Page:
The event I am about to discuss is inherently personal, so it is with some trepidation that I choose to share it. I do so for three main reasons. First, it is to demonstrate the role of leaders in overcoming shock. In so doing, I hope to provide an explicit endorsement of the principles of transformational leadership and their utility under extreme pressure. Transformational leadership is, of course, a valuable tool for direct leaders. Still, this article will focus on how the principles of this concept grow in importance when it comes to defining an organizational vision and setting a culture.
Second, perhaps self-indulgently, I want to acknowledge the event in a public forum. The event lasted only four minutes out of the long summer of 2012 in Helmand Province, Afghanistan. Yet, since that August morning, it has played on the back of my eyelids almost daily. Writing about it, trying to capture it on paper, feels like an essential step in coming to terms with the true significance of what happened.
Finally, I hope to encourage anyone who recognizes the look in John Miller’s eyes to respect these experiences properly. My vocation, and that of many in the audience to which I am writing, brings us into direct contact with trauma more frequently than we care to acknowledge. Committing this one traumatic incident to writing will have been worthwhile if sharing my story helps someone else find their means of catharsis. My attempt is not without example; the British chief of the General Staff, Gen. Sir Patrick Sanders, did something similar two years ago when he acknowledged his mental health journey.3 This article is my response to his short video that Sanders called Time to Talk. Doing so normalizes the practice and hopefully has developed an environment where others will feel comfortable doing the same.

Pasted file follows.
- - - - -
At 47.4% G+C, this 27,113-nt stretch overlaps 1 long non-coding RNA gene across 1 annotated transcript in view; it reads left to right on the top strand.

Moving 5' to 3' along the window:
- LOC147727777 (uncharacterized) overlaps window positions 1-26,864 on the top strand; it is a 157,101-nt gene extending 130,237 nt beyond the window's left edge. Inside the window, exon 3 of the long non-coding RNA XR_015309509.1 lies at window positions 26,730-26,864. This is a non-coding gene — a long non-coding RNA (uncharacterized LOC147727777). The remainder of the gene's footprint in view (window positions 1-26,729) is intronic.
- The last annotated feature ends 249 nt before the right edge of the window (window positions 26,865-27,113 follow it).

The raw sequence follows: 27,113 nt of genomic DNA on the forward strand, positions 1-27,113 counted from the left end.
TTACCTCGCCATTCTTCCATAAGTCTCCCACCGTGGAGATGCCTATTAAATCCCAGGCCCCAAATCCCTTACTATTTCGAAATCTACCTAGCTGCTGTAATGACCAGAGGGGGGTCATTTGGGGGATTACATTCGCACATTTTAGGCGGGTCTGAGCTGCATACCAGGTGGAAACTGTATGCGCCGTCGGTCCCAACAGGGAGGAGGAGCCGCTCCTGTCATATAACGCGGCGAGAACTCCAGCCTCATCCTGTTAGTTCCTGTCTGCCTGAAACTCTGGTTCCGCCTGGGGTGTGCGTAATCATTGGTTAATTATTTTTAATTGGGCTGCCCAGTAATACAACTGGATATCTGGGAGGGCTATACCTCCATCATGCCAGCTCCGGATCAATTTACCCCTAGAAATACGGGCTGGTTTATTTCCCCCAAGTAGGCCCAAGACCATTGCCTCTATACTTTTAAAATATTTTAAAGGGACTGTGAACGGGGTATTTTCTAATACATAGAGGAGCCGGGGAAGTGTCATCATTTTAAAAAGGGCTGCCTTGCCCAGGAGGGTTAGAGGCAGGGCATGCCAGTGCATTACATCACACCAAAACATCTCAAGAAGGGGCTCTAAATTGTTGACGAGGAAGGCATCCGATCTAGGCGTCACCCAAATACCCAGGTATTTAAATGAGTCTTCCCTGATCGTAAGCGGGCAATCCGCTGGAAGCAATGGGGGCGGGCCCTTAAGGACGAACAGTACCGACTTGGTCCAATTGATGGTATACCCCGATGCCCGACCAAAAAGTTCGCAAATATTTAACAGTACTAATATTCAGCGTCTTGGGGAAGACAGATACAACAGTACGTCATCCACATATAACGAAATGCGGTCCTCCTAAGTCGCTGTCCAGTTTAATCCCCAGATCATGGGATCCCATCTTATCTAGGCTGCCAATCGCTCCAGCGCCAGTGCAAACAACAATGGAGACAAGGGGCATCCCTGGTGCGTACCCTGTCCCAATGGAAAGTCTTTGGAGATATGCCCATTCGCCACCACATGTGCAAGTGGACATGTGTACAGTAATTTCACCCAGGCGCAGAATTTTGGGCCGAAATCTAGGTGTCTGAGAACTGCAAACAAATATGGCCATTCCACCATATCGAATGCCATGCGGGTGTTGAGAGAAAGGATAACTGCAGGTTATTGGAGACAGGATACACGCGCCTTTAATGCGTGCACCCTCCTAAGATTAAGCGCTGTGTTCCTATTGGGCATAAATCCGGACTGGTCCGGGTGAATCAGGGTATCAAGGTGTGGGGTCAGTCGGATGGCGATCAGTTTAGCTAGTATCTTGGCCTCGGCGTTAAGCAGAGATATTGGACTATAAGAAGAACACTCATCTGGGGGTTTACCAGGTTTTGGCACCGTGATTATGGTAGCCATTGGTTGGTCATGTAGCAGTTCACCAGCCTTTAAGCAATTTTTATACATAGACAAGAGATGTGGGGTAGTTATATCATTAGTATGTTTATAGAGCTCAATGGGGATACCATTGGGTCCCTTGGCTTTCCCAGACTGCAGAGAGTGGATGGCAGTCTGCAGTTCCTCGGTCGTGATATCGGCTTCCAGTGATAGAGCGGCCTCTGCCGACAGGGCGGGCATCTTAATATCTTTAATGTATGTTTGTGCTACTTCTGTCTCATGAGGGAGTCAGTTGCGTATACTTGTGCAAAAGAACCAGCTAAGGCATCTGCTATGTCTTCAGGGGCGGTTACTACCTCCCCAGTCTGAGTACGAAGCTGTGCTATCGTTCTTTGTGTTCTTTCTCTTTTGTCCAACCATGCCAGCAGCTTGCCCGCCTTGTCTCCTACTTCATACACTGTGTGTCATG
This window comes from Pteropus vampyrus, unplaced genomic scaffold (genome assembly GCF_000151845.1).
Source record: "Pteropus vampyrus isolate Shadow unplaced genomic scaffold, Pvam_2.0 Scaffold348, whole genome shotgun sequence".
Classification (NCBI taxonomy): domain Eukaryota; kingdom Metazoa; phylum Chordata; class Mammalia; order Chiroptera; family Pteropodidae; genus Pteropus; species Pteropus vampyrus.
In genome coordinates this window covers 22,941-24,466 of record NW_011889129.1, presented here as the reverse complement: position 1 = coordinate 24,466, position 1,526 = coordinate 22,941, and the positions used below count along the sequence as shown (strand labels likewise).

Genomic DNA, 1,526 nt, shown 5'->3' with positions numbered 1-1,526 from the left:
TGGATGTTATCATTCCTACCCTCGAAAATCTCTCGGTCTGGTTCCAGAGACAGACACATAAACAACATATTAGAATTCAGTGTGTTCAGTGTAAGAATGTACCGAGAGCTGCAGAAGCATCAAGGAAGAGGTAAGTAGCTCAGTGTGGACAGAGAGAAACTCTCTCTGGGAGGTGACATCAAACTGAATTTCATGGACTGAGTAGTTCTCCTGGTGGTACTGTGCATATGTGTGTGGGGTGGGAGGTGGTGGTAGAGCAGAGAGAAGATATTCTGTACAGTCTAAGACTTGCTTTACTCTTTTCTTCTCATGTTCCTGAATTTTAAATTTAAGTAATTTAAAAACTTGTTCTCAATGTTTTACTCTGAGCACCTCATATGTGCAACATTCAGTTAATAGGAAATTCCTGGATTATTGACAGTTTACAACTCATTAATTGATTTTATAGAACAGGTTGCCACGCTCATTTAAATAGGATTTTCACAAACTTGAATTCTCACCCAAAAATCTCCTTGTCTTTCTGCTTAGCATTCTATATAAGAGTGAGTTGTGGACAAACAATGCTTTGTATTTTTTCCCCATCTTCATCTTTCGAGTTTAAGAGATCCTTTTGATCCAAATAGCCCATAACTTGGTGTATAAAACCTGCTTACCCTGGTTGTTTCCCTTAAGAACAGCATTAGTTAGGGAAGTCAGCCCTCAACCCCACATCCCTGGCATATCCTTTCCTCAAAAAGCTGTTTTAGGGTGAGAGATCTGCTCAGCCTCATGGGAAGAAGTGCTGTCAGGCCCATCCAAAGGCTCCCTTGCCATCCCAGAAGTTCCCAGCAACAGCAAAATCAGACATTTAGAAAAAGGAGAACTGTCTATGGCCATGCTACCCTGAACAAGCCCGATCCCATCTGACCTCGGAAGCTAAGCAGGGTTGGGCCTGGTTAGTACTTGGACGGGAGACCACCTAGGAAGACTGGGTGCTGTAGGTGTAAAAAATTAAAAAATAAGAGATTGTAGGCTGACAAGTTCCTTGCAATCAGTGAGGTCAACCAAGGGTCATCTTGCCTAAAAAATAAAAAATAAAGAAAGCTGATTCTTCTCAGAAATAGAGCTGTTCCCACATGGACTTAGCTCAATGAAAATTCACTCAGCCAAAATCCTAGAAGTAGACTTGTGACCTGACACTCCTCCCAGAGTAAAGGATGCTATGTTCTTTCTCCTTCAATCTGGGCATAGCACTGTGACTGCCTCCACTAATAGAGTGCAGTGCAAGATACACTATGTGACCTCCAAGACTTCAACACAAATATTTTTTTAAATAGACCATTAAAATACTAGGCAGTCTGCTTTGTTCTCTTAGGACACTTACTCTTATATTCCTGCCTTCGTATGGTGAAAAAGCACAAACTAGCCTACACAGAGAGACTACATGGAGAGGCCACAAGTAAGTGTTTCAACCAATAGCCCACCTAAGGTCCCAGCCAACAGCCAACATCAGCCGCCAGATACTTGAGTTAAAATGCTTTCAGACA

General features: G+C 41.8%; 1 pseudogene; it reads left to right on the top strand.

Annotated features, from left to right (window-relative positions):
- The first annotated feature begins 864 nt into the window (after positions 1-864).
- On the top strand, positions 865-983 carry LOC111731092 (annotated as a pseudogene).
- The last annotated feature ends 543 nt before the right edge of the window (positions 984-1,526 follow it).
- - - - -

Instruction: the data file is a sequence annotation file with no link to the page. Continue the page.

At 1135 hrs. on 9 August 2012, our company operations room in Nad-e-Ali District, Helmand Province, fell silent. We had just heard the chilling squawk of the radio inform us, “Contact, small arms fire, man down, wait out.” It was not the voice we were expecting. My close friend Andy Chesterman was the patrol commander on the ground, yet he was alarmingly absent from the net. A cacophony and frantic activity replaced the initial silence following the contact report. My worst fears were confirmed when the anonymous voice relayed the nine-line medical evacuation (MEDEVAC) request over the radio. Andy had prior service in the Navy, so his ZAP (personal ID) number was different from a standard Army number. Ironically, we use ZAP numbers as a way of protecting the identity of a casualty. Andy’s number was so distinct that the radio operator might as well have been shouting his name into the handset as he relayed the contact report. The remainder of the nine-liner was also grim listening; it was clear that Andy was in serious trouble.